[edit] Hong Kong

A popular payment instant method widely used in Hong Kong is EPS. Bank customers can use their ATM card to make an instant EPS payment, much like a debit card. Most banks in Hong Kong provide ATM cards with EPS capability.
[edit] Hungary

In Hungary debit cards are far more common and popular than credit cards. Many Hungarians even refer to their debit card ("betti krtya") mistakenly using the word for credit card ("hitelkrtya").[21]
[edit] India

The debit card has limited popularity in India as the merchant is charged for each transaction. The debit card therefore is mostly used for ATM transactions. Most of the banks issue VISA

debit cards, while some banks (like SBI and Citibank India) issue Maestro cards. The debit card transactions are routed through the VISA or MasterCard networks rather than directly via the issuing bank. The National Payments Corporation of India (NPCI) is introducing a payment network and debit card dubbed 'India card'. The Reserve Bank of India is expecting this system will gradually replace the overseas run networks from Visa and MaterCard for Indian ATM, debit and credit card services.[22] The National Payments Corporation of India (NPCI) has formally decided the name and logo of this new international payment gateway. The new name is being called RuPay.[23] [24][25]
[edit] Iraq

Iraq's two biggest state-owned banks, Rafidain Bank and Rasheed Bank, together with the Iraqi Electronic Payment System (IEPS) have established a company called International Smart Card, which have developed a national credit card called 'Qi Card'. The card is issued since 2008. According to the company's website: 'after less than two years of the initial launch of the Qi card solution, we have hit 1.6 million cardholder with the potential to issue 2 million cards by the end of 2010, issuing about 100,000 card monthly is a testament to the huge success of the Qi card solution. Parallel to this will be the expansion into retail stores through a network of points of sales of about 30,000 units by 2015'
[edit] Italy

Debit cards are quite popular in Italy. There are both classic and prepaid cards. The main classic debit card in Italy is PagoBancomat: this kind of card is issued by Italian banks, often with a credit card (so you get a dual mode card). It allows access to the owner's bank account funds and it is widely accepted in most shops, although on the Internet it is allowed only the credit card mode. The major debit prepaid card is issued by Poste Italiane S.p.A., is called Postepay and runs on the Visa Electron circuit. It can be used on Poste Italiane's ATMs (Postamat) and on Visa Electron-compatible bank ATMs all over the world. It has no fees when used on the Internet and in POS-based transactions. Other cards are issued by other companies, such as Vodafone CashCard, Banca di Milano's Carta Jeans and Carta Moneta Online.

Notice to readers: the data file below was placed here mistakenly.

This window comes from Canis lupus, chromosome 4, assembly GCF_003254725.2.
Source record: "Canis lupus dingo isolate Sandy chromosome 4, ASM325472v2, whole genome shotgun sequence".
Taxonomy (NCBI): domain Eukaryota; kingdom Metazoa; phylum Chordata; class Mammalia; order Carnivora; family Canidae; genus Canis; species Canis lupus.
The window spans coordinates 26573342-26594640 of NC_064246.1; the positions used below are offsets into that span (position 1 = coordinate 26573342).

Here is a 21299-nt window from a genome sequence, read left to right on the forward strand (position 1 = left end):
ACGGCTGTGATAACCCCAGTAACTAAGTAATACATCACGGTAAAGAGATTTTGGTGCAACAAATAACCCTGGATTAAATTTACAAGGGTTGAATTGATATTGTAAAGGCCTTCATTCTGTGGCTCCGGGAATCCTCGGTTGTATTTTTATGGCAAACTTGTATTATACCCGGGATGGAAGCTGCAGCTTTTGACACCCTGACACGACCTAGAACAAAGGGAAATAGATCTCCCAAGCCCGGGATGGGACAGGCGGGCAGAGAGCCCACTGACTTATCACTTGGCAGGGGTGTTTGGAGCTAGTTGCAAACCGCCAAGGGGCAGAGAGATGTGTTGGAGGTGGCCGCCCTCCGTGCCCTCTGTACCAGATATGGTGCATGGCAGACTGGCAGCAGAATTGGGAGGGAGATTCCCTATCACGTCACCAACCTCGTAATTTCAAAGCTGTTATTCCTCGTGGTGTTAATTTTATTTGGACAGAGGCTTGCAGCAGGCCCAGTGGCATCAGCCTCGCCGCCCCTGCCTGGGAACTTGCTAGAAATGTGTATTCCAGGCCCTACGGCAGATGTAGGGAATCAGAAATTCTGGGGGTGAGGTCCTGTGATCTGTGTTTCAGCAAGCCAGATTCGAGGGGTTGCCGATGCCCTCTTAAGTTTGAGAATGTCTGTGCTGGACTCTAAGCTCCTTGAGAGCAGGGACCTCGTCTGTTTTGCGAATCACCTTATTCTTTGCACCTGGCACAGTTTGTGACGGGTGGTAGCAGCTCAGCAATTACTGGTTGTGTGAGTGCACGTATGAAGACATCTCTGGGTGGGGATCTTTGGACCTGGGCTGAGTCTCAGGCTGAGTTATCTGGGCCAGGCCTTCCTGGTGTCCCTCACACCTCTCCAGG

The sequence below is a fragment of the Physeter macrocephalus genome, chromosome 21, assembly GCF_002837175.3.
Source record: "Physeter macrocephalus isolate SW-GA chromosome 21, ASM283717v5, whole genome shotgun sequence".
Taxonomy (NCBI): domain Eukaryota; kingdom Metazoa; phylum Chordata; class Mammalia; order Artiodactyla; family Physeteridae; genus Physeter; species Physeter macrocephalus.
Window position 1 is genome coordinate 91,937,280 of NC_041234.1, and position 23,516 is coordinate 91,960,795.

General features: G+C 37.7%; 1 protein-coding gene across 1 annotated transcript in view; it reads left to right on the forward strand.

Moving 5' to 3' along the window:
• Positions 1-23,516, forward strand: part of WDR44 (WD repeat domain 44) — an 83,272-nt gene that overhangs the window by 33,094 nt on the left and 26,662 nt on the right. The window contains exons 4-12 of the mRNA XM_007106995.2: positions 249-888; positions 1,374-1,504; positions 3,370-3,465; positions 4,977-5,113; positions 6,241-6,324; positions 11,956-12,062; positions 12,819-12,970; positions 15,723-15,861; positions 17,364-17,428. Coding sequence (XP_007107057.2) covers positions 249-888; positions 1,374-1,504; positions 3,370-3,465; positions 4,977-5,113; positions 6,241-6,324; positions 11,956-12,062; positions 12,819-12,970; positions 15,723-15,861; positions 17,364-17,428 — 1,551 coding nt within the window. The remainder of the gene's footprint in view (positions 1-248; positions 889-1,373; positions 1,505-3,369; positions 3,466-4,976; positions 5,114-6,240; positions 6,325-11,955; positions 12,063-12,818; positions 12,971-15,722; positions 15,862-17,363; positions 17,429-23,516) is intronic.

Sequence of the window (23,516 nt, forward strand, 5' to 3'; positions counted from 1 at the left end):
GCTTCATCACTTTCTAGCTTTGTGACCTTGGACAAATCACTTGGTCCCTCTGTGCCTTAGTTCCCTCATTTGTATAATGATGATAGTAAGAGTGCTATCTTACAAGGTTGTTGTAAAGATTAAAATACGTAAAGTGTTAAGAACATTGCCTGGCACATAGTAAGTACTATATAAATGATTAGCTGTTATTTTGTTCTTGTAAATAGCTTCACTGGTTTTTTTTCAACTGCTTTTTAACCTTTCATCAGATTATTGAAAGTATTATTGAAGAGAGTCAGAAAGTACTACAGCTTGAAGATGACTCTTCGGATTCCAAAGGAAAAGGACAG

[edit] Japan This article is outdated. Please update this article to reflect recent events or newly available information. Please see the talk page for more information. (June 2011)

In Japan people usually use their cash cards ( kyasshu k do?), originally intended only for use with cash machines, as debit cards. The debit functionality of these cards is usually referred to as J-Debit ( Jeidebitto?), and only cash cards from certain banks can be used. A cash card has the same size as a VISA/MasterCard. As identification, the user will have to enter his or her four-digit PIN when paying. J-Debit was started in Japan on March 6, 2000.

Suruga Bank began service of Japan's first Visa Debit in 2006. Ebank will start service of Visa Debit by the end of 2007.[26]
[edit] Kuwait

In Kuwait, all banks provide a debit card to their account holders. This card is branded as KNET, which is the central switch in Kuwait. KNET card transactions are free for both customer and the merchant and therefore KNET debit cards are used for low valued transactions as well. KNET cards are mostly co-branded as Maestro or Visa Electron which makes it possible to use the same card outside Kuwait on any terminal supporting these payment schemes.
[edit] The Netherlands